Bulbs need not be grown formally in beds. They can be planted naturally in grass or in a wild part of the garden.
Generally speaking it is much easier to naturalize bulbs in a large rather than a small garden. I have planted bulbs in a grass orchard, for instance, in a circle around each tree, and then in addition, I have one or two fairy rings of crocuses as well as some drifts of daffodils growing in grass.
If you have got room it is quite a good plan to arrange to have a show for as many months of the year as possible. You start the season with the winter aconites and snowdrops. These are soon followed by scillas and crocuses, and then on to the various types of narcissus and daffodils. Then come the early tulips followed by the Darwin and cottage types, and even later by other varieties. The irises will follow quickly, first the Dutch, then the Spanish and lastly the English. By that time it will be June and many of the lilies will be out together with fritillaries and alliums. The tiger lilies will follow as a rule; then there will be the gladioli. Next come the autumn crocuses and colchicums and lastly the winter flowering cyclamen. All these bulbs will grow in grass, the exception perhaps being the gladioli which prefer to have a little pocket of cultivated soil to grow in.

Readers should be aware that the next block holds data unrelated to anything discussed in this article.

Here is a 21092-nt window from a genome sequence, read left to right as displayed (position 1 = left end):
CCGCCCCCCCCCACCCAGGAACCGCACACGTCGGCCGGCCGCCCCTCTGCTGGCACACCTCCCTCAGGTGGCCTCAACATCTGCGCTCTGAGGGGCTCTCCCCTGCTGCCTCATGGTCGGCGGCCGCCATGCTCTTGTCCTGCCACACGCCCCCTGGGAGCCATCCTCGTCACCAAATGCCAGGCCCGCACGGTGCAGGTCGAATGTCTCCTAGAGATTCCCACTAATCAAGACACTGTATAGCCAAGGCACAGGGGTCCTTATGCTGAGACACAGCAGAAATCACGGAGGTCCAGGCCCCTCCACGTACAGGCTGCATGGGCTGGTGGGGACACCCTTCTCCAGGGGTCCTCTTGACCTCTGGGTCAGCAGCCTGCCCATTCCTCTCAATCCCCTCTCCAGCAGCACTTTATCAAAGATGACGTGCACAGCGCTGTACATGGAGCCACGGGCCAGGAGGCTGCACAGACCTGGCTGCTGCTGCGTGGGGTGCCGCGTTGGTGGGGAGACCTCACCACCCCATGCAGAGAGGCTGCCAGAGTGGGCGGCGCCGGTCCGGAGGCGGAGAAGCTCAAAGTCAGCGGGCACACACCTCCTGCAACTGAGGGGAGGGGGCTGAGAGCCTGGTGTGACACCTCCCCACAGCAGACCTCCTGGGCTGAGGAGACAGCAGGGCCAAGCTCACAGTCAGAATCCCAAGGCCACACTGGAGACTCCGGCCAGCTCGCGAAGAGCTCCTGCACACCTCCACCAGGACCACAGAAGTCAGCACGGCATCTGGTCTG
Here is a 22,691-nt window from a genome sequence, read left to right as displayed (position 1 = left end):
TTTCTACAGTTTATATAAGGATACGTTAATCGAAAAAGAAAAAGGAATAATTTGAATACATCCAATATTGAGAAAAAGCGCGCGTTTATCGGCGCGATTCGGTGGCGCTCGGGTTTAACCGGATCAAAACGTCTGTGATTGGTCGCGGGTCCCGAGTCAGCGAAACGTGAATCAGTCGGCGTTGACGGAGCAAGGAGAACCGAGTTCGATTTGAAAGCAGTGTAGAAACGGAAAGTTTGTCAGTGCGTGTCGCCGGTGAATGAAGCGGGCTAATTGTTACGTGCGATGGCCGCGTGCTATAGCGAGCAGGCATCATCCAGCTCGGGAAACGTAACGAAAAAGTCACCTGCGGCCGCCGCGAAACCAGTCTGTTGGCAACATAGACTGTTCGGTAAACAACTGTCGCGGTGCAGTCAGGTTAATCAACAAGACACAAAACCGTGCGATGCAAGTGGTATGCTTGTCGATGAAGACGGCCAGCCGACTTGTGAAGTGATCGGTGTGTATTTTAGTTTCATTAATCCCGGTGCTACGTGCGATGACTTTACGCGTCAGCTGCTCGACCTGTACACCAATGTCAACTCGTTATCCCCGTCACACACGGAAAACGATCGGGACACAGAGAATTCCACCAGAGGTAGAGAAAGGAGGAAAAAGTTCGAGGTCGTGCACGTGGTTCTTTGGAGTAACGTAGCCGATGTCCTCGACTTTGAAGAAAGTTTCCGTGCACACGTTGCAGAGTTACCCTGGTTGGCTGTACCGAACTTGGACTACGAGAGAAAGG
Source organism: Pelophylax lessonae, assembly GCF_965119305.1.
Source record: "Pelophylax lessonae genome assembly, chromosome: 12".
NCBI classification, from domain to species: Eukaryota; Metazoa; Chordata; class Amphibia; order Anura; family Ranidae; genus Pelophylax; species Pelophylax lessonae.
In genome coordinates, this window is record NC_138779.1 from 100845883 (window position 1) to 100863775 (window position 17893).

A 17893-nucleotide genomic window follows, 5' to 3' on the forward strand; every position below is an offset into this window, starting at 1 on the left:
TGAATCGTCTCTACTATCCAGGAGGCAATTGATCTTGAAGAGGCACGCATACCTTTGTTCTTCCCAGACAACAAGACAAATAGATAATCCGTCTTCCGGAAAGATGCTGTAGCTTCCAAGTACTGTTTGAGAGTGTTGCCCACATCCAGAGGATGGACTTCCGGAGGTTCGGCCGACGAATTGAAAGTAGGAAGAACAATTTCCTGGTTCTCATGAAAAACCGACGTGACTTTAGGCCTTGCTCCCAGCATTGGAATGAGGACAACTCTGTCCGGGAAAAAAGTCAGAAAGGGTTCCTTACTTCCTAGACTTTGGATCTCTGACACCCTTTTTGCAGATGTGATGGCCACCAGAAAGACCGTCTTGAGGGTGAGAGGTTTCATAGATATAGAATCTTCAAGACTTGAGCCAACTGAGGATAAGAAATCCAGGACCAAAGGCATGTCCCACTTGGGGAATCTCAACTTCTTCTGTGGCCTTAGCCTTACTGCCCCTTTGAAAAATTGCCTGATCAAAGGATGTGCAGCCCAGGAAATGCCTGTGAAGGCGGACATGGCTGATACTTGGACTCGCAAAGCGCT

It is never advisable to plant up the whole of a lawn to bulbs because then it is impossible to mow it and it looks untidy for months. Themust always be left to die down naturally so that they can pass back the starches and sugars into the bulbs. By all means plant up grassy banks, the approaches to the lawn, circles round trees, the semi-wild portions of the garden, the drifts on either side of the drive to a house and so on.
Never plant bulbs in grass in straight lines. See that they look natural by planting them in drifts. It is a good plan to take the bulbs and throw them on to the grass and where they fall there they should be planted. In this way they always look more natural. Do the throwing about where you intend the bulbs to be.
A dozen bulbs may look all right in a bowl but plant the same number in a plot of grass 3 m by 3 m (10 by 10 ft) and the show looks insignificant.
The daffodil does well when naturalized – the baby types flourish in the rock garden; ordinary varieties do well as cut; in fact, they are invaluable in the flower gar-den. They grow satisfactorily on a wide range of soils and they seem to ask but one thing and that is shelter from wind. Whenever they are to be planted the ground must be perfectly drained. Cultivate deeply and see that all perennial weeds are removed. Most people plant the bulbs 75 mm (3 in) deep, though large Emperors may be put 100 or 125 mm (4 or 5 in) down. No bulb can ripen properly if planted too deeply. The distance apart varies from variety to variety and as far as the narcissus are concerned the bulbs may be almost touching each other with the rows 225 mm (9 in) apart. When naturalizing they will be planted.
When grown as cut flowers it is important not to cut too much foliage as it is thethat manufacture the that in turn feeds the bulbs. It is a good plan when flowering is over to tie the foliage in a knot. This keeps it tidy and enables cultivation to be done between the rows. When lifting has to be done the bulbs should be got up as soon as the tops have died down and before any new development takes place.